This company directed by Francisco Pino billed some 11 million Euros in 2010, more than double that of the previous year and the predictions for 2011 are positive to such a degree that they may surpass the totals of the last business cycle. In order to achieve these excellent economic results, the company have counted on the collaboration of the Technological Automotive Centre of Galicia (CTAG), the Institute of Catalysis and Petrochemistry of the Higher Council of Scientific Research (CSIC) for the patent of a hydrogen catalyser, and the Technical School of Telecommunications of the University of Vigo with which they develop antennae. Moreover, Marine Instruments form a part of the Spanish Technological Platform for Fishing and Aquaculture (PTEPA) and of the Technological IT Platform of Galicia (Vindeira).

One of the pillars of the business culture of Marine Instruments is that close to 30% of its employees are directly involved in R&D&I work, with ten engineers and two technicians dedicated to tasks associated with innovation and the management of the quantity budgeted for this objective which is approximately 10% of the billing volume. Daily meetings are held to address the coordination and application of ideas with innovative components. Moreover, by means of personal contact between technicians and engineers, they are able to review the activity of the company at any moment and exchange opinions with the objective of improving the service that they offer while, at the same time, stimulating motivation and the involvement of all employees regarding the contribution of new ideas.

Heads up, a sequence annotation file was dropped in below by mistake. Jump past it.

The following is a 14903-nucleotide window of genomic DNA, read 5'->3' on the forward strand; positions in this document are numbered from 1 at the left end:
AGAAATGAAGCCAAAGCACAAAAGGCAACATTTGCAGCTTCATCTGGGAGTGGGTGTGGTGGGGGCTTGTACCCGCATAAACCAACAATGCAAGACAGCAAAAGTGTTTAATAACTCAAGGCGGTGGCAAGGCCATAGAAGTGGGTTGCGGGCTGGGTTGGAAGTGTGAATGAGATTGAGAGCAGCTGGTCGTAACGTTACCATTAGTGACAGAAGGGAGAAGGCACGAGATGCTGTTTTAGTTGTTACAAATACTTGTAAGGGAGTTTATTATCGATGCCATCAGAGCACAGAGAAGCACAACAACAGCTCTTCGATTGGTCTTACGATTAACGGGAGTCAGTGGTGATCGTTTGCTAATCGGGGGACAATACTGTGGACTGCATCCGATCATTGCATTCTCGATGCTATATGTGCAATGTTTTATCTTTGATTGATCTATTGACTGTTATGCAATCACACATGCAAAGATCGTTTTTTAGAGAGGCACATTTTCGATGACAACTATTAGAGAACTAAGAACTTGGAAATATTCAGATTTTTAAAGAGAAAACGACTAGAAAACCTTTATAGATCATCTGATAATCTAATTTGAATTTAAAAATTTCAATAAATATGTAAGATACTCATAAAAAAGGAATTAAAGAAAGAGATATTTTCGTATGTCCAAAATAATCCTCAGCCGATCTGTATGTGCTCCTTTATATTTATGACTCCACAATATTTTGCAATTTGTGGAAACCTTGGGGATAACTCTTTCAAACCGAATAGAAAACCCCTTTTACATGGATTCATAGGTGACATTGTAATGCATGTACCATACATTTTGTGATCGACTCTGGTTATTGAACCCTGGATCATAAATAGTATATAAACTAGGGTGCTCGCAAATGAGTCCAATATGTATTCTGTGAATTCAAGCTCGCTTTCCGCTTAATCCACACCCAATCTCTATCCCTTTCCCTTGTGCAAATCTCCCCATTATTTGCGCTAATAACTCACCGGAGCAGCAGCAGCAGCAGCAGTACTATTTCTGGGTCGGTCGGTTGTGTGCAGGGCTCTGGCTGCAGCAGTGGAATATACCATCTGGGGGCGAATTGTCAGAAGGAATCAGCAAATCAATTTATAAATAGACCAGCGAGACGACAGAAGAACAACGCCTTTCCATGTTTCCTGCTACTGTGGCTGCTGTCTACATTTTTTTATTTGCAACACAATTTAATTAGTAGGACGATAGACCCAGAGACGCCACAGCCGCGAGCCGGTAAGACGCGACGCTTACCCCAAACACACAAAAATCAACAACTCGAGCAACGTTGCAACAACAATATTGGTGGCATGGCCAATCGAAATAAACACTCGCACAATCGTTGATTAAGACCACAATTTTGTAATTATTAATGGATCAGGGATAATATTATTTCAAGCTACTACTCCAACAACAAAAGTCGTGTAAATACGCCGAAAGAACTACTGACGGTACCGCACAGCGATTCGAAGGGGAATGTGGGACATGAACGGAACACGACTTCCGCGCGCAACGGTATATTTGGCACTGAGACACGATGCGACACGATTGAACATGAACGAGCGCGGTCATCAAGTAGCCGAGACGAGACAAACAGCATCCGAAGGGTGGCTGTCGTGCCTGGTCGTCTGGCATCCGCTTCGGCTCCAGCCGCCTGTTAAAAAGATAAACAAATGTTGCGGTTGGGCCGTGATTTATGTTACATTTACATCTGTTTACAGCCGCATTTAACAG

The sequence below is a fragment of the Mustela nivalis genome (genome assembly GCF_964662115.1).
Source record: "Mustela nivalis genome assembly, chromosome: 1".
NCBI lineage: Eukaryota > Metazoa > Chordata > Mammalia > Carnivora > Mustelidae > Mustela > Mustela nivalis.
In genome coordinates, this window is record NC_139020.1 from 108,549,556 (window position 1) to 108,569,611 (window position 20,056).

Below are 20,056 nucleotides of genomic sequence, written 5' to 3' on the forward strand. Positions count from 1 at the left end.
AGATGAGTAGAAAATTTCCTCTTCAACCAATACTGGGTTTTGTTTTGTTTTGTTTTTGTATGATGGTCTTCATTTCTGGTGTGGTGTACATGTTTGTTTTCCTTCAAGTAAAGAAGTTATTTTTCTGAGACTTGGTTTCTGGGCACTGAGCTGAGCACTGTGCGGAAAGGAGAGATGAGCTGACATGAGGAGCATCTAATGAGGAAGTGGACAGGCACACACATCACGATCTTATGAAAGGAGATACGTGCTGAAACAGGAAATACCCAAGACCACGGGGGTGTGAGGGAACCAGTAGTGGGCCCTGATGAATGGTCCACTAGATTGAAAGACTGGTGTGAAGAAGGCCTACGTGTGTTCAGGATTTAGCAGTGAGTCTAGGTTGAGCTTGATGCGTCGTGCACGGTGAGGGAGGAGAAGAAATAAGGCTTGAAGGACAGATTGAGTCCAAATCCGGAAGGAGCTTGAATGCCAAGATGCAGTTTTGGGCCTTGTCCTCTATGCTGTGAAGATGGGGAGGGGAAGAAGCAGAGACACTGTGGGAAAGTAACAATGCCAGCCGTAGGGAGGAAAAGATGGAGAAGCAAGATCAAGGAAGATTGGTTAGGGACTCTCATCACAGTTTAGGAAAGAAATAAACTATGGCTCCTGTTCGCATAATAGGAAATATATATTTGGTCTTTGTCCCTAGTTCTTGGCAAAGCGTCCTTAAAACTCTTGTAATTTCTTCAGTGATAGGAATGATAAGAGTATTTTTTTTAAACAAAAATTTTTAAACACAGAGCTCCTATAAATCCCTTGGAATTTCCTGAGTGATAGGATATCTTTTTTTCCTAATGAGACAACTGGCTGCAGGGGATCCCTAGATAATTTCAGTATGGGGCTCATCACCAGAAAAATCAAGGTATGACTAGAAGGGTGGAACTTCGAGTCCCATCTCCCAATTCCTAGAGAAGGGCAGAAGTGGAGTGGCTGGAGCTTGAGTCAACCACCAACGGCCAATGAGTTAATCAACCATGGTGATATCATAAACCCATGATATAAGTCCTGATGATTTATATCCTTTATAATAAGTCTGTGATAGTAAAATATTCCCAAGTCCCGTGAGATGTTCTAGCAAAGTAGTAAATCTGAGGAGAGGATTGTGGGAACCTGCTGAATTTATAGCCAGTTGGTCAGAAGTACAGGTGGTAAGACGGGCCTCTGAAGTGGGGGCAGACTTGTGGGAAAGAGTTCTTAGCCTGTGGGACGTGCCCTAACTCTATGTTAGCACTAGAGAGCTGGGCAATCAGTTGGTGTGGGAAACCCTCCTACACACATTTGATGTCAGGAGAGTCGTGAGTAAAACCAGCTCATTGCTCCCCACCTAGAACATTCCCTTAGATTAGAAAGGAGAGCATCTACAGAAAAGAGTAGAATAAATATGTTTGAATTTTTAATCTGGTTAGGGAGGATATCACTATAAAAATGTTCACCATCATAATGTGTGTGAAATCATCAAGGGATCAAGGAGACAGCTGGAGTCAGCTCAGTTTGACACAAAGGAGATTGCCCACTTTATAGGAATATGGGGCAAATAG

Another of the visible results of innovation is the patenting of batteries that reduce hydrogen contamination provoked at the moment of charging (up to the point of exploding) which is an evident problem for the buoys. In collaboration with petrochemical technicians, they were able to design their own solution. Marine Instruments are announcing that this will not be the last innovation of this Galician company with 12,000 buoys distributed in the seas all around the world.

Some 30% of the employees are involved in work related to innovation